Here Come the Judges

The federal court takes up the Texas congressional re-redistricting case.

Here Come the Judges

This morning (Thursday, Dec. 11), formal proceedings finally opened in the congressional re-redistricting trial brought in federal court by a host of plaintiffs against the state of Texas. The day began with a hearing for summary judgment (postponed from Monday due to the Tyler funeral of federal District Judge John Hannah). If, as expected, the court declines to grant the judgment, the trial is expected to last a week or two, although the federal panel (three judges from the U.S. District Court for the Eastern District of Texas, Tyler Division) warned the assembled banks of attorneys at a Tuesday pretrial conference to avoid argumentative redundancy.

We feel their pain. Not much has changed in the shape of the redistricting debate over the last several weeks, and regular Chronicle readers are by now familiar with the refrain. The plaintiffs -- representing several groups of voters, the Texas Democratic congressional delegation, and independent groups like the NAACP, MALDEF, and the American GI Forum -- will argue that the mid-decade redistricting, in the absence of a court order, flouts both tradition and law, and most specifically violates the voting rights of minority Texans by effectively preventing them from having even indirect influence on congressional elections. The state counters, in its brief released earlier this week, that not only does the Republican-authored plan not violate minority voting rights, it enhances those rights. "This new plan, without allowing race to serve as a predominant factor," argue Attorney General Greg Abbott, outside counsel Andy Taylor, et al., "accomplishes Texas's stated public policy goal of better reflecting current voting patterns in the State. It also accomplishes the State's stated public goal from 2001 of creating an additional African-American opportunity district and an additional Hispanic opportunity district -- namely, CD 9 in Houston ... and CD 25 in the lower Rio Grande Valley, running south to north from Hidalgo County up to Travis County."

The state's brief does grudgingly acknowledge that the plan needs to "add" the African-American opportunity Houston-area District 9 (ostensibly a minority opportunity district before the mappers even touched it) because it simultaneously dismantles the Dallas-area District 24 (Rep. Martin Frost's existing African-American opportunity district). But the brief does not address at all, on the other hand, the dismemberment of Travis Co. represented by the elongated District 25 (describing that new district as "in the lower Rio Grande Valley," although geographically preposterous, is a nice rhetorical touch), nor the fact that the new plan neatly nibbles away the Hispanic opportunity from Henry Bonilla's District 23. Perhaps those outcomes also reflect "Texas's stated public policy goals."

The state's brief recognizes that the potential negative effects on minority voting rights remain the strongest arguments for those attacking the new map, and the brief rests its defense on Supreme Court precedents allowing a little bit of racialism: "direct evidence of legislative purpose will prove that politics, not race, was the predominant factor motivating the Legislature's decision to place a significant number of voters within or without a particular district."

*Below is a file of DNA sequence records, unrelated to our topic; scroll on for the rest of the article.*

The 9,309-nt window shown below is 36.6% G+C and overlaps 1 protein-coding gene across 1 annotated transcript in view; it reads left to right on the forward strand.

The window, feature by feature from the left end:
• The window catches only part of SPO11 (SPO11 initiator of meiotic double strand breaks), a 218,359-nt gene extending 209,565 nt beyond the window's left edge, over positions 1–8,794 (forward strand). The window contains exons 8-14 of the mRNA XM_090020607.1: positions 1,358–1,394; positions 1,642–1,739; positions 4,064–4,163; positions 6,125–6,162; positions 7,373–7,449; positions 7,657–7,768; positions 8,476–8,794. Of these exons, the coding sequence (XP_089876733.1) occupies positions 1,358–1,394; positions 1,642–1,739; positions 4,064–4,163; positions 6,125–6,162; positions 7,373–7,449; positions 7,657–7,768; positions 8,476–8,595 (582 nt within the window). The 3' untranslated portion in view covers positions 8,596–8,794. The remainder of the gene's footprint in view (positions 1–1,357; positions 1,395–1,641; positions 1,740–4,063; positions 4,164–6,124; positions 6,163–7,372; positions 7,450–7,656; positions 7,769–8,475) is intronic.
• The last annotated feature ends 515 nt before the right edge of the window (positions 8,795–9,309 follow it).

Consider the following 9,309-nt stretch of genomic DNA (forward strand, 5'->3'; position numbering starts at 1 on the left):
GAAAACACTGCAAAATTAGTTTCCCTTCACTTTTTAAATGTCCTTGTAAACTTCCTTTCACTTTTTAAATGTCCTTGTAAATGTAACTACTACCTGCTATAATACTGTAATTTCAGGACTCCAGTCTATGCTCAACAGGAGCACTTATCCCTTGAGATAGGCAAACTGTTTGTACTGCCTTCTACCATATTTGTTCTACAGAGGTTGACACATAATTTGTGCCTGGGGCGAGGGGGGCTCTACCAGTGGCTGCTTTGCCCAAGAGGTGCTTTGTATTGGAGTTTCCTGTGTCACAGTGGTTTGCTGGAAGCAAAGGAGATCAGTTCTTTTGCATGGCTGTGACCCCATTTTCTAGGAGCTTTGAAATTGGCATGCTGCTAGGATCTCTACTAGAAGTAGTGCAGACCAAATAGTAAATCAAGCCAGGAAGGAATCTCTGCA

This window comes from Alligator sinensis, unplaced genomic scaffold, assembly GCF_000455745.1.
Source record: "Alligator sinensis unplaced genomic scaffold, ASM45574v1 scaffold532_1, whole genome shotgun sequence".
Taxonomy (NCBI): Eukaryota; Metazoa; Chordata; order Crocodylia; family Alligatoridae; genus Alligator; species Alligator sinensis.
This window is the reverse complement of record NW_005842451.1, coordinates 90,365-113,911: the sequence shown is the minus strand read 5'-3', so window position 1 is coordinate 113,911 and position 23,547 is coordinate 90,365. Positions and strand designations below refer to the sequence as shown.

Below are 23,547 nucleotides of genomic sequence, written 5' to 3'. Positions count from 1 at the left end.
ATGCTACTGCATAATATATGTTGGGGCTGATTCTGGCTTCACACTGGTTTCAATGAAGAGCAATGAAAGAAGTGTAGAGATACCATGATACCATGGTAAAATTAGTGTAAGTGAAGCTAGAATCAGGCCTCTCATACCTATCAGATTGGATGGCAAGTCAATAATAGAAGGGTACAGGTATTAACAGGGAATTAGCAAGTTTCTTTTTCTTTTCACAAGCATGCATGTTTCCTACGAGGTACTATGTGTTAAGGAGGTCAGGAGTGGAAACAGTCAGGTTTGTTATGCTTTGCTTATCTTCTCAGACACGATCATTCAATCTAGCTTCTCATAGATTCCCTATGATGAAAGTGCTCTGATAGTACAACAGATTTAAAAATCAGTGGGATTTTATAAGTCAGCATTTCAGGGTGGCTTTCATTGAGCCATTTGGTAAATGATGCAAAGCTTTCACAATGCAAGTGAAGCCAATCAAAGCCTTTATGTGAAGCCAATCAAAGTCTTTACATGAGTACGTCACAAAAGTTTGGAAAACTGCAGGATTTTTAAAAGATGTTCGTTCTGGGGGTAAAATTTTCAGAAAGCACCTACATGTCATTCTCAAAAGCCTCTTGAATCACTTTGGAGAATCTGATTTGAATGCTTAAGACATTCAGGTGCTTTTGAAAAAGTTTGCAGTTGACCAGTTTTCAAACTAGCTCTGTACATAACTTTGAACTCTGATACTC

There were two other new developments in the run-up to this week's trial. The court rejected (at least temporarily) subpoenas for the testimony of Republican U.S. Reps. Tom DeLay and Joe Barton, both of whom were directly involved in the redistricting effort, on the grounds that it is too early to determine whether their testimony will be relevant or necessary. (The congressmen's lawyers had argued that requiring their testimony is a judicial imposition on the legislative branch.) And on Dec. 1 the Colorado Supreme Court ruled, concerning that state's similar re-redistricting battle, that the Colorado Constitution effectively limits the state General Assembly's power to redistrict to once every decade, following the federal census. "Having failed to redistrict when it should have," wrote the court, "the General Assembly has lost its chance to redistrict until after the 2010 federal census."

The Texas AG's office was quick to point out that the Colorado court was relying on that state's constitution, and that neither the law nor the decision applies directly to Texas. But in making its decision, the court also reviewed common state practice and tradition, and noted that the framers of the U.S. Constitution, in considering congressional apportionment, tried to balance the goals of stability and equality of representation over time. "This fundamental tension between stability and equal representation," wrote the court, "led the framers to require ten years between apportionments ... [as] short enough to achieve fair representation yet long enough to provide some stability."

Whatever the outcome of the Texas trial, that is an argument that will no doubt return to the discussion, on its long but inevitable route to the U.S. Supreme Court, which also begins consideration this week of a Pennsylvania redistricting case concerning the theoretical limits of partisan gerrymandering. The Department of Justice has until Dec. 22 for a decision in its preclearance review of the Texas map; according to Andy Taylor, the DOJ has informed the state it intends to meet the deadline.

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KEYWORDS FOR THIS STORY

redistricting, congressional redistricting, Greg Abbott, Martin Frost, Henry Bonilla, Tom DeLay, Joe Barton, Colorado Supreme Court

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